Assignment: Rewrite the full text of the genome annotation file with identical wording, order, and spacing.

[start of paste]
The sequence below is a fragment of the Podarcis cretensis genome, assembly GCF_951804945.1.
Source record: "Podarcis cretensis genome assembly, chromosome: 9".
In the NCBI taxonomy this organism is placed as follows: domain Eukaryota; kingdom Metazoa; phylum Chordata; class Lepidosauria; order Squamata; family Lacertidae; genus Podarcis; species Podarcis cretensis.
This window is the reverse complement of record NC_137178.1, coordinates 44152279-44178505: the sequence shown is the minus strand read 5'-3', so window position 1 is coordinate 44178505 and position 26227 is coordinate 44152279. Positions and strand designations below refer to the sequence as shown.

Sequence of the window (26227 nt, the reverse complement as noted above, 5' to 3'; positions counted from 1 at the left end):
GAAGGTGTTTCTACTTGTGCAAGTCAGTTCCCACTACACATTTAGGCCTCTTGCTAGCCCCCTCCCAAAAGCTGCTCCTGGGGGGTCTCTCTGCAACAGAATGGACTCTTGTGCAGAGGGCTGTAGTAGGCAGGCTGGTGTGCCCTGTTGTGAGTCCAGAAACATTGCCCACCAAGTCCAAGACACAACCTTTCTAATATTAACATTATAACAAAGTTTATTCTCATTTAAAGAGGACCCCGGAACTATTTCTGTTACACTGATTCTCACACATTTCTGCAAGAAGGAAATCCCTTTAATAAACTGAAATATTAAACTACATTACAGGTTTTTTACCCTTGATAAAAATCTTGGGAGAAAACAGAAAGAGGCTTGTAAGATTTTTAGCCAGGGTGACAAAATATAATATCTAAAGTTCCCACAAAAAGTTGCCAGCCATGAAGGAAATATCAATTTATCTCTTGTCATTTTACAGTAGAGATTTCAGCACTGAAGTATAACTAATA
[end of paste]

The sequence below is a fragment of the Podarcis cretensis genome, assembly GCF_951804945.1.
Source record: "Podarcis cretensis genome assembly, chromosome: 9".
In the NCBI taxonomy this organism is placed as follows: domain Eukaryota; kingdom Metazoa; phylum Chordata; class Lepidosauria; order Squamata; family Lacertidae; genus Podarcis; species Podarcis cretensis.
This window is the reverse complement of record NC_137178.1, coordinates 44152279-44178505: the sequence shown is the minus strand read 5'-3', so window position 1 is coordinate 44178505 and position 26227 is coordinate 44152279. Positions and strand designations below refer to the sequence as shown.

Sequence of the window (26227 nt, the reverse complement as noted above, 5' to 3'; positions counted from 1 at the left end):
GAAGGTGTTTCTACTTGTGCAAGTCAGTTCCCACTACACATTTAGGCCTCTTGCTAGCCCCCTCCCAAAAGCTGCTCCTGGGGGGTCTCTCTGCAACAGAATGGACTCTTGTGCAGAGGGCTGTAGTAGGCAGGCTGGTGTGCCCTGTTGTGAGTCCAGAAACATTGCCCACCAAGTCCAAGACACAACCTTTCTAATATTAACATTATAACAAAGTTTATTCTCATTTAAAGAGGACCCCGGAACTATTTCTGTTACACTGATTCTCACACATTTCTGCAAGAAGGAAATCCCTTTAATAAACTGAAATATTAAACTACATTACAGGTTTTTTACCCTTGATAAAAATCTTGGGAGAAAACAGAAAGAGGCTTGTAAGATTTTTAGCCAGGGTGACAAAATATAATATCTAAAGTTCCCACAAAAAGTTGCCAGCCATGAAGGAAATATCAATTTATCTCTTGTCATTTTACAGTAGAGATTTCAGCACTGAAGTATAACTAATA